In TAC’s early years, the Harknesses lived together with the Fletchers in a three-story house in Cambridge, Massachusetts, an arrangement that allowed a flexible schedule of family and work for the women in particular. Sharing domestic facilities as well as a housecleaner and babysitter allowed the two women to rotate domestic and professional responsibilities at TAC, with Fletcher working in the office in the mornings and Harkness in the afternoon.2121Mary Otis Stevens, “Struggle for Place: Women in Architecture: 1920–60,” in Women in American Architecture: A Historic and Contemporary Perspective, ed. Susana Torre (New York: Whitney Library of Design, 1977), 96. A 1947 article in the Boston Globe, titled “No Woman Should Stay Home,” highlighted their arrangement, in which “cooperation is the keynote of a successful home life and careers of two young Cambridge women.”2222Barbara Brooks Walker, “No Woman Should Stay Home: Two Cambridge Wives Solve Career Problem,” The Boston Sunday Globe, March 2, 1947, A9. A second article from the same year also noted that “their budding success stems securely from the completely cooperative nature of their enterprise.”2323Helen Henley, “Two Girls Share as Equal Partners in Modern Architects’ Collaborative,” The Christian Science Monitor, January 13, 1947, 10. Throughout her career, Harkness advocated for the benefits of such “flexible scheduling,” crediting this with her ability to work while raising children in TAC’s first two decades. She acknowledged, however, that this flexibility, which was available to her and Fletcher as founding partners, was not equally offered to later employees.2424 “Quiet Waves in the Sexual Storm,” Building Design & Construction 52 (September 1974): 52; Stevens, “Struggle for Place,” 96; Rhonda Rasmussen and Diane Arnold, “Sarah P. Harkness Interview,” Avenu 13 (June 1984): n .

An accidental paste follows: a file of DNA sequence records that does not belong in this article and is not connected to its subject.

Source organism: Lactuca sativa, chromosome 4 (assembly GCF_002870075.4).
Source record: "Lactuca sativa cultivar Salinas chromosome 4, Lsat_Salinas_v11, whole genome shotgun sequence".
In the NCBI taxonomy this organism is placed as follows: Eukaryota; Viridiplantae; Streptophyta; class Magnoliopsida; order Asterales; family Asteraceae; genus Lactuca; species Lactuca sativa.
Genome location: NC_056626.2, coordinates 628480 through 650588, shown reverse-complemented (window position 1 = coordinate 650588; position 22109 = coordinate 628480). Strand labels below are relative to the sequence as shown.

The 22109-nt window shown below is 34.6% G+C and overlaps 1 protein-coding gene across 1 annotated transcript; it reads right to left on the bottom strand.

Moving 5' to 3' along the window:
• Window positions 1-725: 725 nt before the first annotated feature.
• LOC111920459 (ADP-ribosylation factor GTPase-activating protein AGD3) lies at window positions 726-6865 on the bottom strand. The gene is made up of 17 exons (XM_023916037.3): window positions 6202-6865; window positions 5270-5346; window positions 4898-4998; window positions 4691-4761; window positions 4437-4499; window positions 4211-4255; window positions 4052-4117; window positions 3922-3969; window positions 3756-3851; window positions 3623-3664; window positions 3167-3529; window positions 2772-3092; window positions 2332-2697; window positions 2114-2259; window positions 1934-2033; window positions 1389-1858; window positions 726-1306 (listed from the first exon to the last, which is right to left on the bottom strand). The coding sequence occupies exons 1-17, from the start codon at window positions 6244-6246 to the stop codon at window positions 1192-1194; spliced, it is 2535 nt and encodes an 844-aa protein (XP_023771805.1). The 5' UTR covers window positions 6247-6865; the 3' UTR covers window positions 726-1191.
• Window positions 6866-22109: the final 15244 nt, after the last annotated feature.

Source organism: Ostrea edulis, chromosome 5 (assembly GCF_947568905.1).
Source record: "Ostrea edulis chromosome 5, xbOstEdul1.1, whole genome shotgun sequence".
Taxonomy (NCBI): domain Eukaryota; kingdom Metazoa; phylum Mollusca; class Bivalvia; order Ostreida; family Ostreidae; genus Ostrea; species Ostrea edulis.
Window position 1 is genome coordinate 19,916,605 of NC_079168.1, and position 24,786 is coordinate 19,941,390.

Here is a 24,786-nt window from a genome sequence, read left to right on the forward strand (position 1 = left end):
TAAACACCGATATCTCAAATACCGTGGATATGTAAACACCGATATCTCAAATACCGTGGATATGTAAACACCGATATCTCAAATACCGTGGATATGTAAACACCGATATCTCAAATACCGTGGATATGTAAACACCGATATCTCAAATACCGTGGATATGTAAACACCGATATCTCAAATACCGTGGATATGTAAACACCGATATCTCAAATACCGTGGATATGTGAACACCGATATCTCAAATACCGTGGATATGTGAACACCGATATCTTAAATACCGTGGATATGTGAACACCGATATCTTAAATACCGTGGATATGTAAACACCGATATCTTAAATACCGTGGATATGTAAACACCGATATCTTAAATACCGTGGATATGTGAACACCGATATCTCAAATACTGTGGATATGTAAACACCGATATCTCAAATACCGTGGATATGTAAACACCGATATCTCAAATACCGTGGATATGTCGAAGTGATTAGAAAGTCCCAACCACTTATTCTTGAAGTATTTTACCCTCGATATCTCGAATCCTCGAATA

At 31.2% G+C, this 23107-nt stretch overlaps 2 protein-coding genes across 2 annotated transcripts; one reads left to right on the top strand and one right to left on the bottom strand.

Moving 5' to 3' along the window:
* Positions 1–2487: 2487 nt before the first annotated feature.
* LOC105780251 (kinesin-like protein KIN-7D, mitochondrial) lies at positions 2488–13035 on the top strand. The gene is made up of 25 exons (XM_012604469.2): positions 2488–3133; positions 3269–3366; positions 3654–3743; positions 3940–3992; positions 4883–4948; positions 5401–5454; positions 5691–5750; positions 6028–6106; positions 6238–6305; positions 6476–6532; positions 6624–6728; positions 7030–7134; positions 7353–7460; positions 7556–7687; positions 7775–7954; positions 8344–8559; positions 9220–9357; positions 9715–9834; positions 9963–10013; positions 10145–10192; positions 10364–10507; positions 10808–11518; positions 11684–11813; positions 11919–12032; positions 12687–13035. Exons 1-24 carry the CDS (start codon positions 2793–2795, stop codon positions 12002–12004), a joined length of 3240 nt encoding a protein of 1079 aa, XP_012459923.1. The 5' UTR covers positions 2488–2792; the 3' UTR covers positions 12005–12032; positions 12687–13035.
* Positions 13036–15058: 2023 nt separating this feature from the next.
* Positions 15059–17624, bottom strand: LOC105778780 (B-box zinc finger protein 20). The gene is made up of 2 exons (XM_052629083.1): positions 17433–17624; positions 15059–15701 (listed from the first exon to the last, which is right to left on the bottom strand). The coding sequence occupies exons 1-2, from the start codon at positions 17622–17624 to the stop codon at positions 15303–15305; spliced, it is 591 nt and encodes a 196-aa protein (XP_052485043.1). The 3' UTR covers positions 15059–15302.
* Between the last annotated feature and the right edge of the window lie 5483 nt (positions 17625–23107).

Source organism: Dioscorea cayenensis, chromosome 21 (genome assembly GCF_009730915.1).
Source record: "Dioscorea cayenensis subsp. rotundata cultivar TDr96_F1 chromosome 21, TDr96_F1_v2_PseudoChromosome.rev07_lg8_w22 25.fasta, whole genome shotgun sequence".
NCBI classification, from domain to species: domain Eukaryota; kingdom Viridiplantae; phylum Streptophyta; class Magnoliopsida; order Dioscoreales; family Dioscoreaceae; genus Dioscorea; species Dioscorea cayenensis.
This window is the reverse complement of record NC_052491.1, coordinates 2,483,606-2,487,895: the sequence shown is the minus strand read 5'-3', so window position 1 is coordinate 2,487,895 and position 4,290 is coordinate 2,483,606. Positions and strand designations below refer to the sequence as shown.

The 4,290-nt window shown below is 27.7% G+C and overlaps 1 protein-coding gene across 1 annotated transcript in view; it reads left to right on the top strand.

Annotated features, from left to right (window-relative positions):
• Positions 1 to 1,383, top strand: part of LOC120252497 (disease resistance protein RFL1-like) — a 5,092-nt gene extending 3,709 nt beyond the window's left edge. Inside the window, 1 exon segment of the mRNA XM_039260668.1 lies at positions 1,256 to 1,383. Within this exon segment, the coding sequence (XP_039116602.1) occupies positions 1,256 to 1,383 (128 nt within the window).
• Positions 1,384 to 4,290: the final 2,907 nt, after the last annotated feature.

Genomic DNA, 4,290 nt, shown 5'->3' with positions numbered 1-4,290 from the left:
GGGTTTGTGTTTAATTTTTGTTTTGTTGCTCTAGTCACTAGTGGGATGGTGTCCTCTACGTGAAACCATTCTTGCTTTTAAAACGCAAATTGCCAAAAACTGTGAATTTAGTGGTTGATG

TAC’s cooperative ethos in its early years was exemplified by Six Moon Hill, a community of detached single-family homes in Lexington, Massachusetts. Planned and designed after 1947 by a consortium of twelve families, it included all of the TAC founders except for Gropius (whose house in Lincoln, designed with Marcel Breuer, was completed in 1938). The group formed a non-profit corporation to purchase twenty acres of rocky outcrop and oak woods, developing a long cul-de-sac road through the center of the parcel around which twelve half-acre house lots were priced equally and apportioned to the members by lottery. Families owning a lot each held two votes within the corporation and were required to build within two years, using the services of an architect resident of the development. Community approval by the corporation was required for the modification or sale of any of the properties.2525Ann Grady and Nancy Seasholes, “Six Moon Hill,” tour notes for Tour of Six Moon Hill, A Community Designed by The Architects Collaborative in 1948, Saturday, May 18, 1985, 1. The development quickly grew to thirty families. Four acres of land were set aside for the design of shared recreation areas and eventually a community swimming pool.